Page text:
Maxime Leboeuf is a Senior Analyst in the Financial Markets Department at the Bank of Canada. Maxime also worked in the Advanced Economies Division of the International Department between 2012 and 2015. Primary research interests center on finance, macroeconomic, forecasting and applied econometrics. Maxime holds a Master’s degree in Economics from Queen’s University.
This note investigates whether Canadian corporate spreads and the excess bond premium (EBP) lead Canadian economic activity. Indeed, we find that corporate spreads precede changes in real gross domestic product (GDP) in Canada over the subsequent year. The EBP accounts for most of this property. Further, an unanticipated increase in the Canadian EBP forecasts a deterioration of domestic macroeconomic conditions: a 10-basis-point increase results in a fall in both GDP and consumer price index (CPI) of 0.4 per cent and 0.1 per cent, respectively, over three years.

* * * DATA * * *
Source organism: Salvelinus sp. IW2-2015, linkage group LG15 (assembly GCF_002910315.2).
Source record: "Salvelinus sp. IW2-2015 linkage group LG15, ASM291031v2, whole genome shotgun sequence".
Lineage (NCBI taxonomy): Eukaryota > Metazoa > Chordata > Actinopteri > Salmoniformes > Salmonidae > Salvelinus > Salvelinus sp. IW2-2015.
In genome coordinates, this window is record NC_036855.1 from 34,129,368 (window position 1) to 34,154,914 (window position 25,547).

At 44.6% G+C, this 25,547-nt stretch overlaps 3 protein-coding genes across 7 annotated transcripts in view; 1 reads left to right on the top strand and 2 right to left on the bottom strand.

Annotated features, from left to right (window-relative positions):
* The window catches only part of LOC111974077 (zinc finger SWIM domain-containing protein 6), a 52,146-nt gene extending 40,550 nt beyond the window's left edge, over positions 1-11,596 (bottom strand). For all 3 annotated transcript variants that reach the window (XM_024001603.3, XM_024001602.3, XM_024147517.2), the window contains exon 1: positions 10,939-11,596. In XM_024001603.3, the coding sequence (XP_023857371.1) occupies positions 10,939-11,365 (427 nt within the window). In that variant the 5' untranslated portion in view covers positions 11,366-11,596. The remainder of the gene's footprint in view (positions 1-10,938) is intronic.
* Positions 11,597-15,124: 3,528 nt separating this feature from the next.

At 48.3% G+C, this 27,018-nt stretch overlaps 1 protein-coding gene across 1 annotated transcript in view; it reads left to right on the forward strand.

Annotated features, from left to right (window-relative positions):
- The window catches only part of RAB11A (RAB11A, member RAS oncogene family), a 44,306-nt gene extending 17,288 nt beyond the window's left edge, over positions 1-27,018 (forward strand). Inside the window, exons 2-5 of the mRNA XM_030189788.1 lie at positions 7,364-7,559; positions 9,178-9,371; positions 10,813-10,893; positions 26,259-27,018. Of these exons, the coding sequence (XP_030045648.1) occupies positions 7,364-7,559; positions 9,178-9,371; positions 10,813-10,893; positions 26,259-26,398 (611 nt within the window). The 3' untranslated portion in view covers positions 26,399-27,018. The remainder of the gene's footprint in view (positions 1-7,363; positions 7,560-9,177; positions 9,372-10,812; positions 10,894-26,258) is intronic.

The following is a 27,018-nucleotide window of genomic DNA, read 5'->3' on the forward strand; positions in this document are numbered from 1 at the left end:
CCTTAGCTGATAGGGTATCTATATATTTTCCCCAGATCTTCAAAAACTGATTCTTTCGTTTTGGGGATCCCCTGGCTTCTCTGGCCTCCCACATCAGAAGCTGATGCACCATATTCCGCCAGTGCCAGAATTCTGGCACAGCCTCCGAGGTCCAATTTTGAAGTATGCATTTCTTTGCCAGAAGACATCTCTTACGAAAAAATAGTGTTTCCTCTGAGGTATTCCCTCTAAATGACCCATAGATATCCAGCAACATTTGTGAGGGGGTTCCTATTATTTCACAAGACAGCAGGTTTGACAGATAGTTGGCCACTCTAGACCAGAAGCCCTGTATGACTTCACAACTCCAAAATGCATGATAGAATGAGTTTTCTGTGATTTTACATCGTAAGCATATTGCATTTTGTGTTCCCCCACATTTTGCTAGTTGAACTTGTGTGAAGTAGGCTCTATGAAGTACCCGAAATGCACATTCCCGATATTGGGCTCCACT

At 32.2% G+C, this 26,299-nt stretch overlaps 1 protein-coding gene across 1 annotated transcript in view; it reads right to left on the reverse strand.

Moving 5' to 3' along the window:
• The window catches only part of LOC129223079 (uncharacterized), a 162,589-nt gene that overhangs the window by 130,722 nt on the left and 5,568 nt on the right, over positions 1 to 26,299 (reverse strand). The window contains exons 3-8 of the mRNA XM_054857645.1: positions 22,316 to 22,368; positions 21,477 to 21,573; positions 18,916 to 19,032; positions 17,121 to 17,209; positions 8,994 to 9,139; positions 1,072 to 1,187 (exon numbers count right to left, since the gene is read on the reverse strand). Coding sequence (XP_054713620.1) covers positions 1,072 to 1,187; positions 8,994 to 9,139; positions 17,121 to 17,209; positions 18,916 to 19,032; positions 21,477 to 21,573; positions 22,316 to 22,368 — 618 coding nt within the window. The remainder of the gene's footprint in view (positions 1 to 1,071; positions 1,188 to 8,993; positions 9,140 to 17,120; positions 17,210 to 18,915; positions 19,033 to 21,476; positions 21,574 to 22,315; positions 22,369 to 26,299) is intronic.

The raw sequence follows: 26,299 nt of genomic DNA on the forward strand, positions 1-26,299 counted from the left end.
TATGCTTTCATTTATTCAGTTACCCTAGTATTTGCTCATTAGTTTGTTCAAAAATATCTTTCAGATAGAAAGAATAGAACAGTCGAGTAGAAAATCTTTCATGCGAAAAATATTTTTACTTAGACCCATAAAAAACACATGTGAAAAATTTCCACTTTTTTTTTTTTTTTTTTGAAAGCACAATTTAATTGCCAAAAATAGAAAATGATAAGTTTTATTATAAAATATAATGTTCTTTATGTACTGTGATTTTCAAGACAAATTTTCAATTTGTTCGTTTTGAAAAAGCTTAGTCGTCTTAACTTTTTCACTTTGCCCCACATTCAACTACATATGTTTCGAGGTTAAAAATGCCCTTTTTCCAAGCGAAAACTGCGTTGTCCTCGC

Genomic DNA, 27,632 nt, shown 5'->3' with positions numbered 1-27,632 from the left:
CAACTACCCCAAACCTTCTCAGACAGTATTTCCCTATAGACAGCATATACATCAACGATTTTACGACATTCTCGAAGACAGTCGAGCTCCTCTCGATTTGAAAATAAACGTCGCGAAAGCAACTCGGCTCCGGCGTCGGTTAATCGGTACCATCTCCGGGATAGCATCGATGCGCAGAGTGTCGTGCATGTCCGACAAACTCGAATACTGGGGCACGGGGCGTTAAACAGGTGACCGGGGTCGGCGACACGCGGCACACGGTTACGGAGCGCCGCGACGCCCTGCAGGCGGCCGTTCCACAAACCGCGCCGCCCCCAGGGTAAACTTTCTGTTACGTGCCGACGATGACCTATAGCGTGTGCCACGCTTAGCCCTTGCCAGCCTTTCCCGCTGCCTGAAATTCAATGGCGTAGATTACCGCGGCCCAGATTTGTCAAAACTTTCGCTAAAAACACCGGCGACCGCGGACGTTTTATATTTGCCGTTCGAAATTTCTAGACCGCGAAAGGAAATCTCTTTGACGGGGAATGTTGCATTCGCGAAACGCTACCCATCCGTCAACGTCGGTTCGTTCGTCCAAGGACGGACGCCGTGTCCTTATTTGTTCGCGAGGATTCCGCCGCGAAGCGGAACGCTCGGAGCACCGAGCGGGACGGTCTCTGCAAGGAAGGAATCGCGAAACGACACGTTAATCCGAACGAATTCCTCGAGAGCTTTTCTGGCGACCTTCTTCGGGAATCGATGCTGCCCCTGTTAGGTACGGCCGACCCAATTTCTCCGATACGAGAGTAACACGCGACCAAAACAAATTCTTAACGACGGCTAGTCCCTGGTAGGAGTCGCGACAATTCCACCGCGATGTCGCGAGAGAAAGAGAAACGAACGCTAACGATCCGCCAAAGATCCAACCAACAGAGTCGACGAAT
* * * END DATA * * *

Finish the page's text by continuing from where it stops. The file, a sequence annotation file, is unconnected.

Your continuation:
While greater global financial integration is beneficial, the authors discuss how foreign capital inflows can also facilitate the buildup of domestic vulnerabilities and potentially lead to destabilizing reversals. Canada’s current international investment position is typical of advanced economies and will likely continue to act as an economic stabilizer. However, the growth and composition of Canada’s international investment position warrant continued monitoring.
The spread between the yield of a corporate bond and the yield of a similar Government of Canada bond reflects compensation for possible default by the issuing firm and compensation for additional risks beyond default.
The recovery in private business investment globally remains extremely weak more than seven years after the financial crisis. This paper contributes to the ongoing policy debate on the factors behind this weakness by analyzing the role of growth prospects and uncertainty in explaining developments in non-residential private business investment in large advanced economies since the crisis.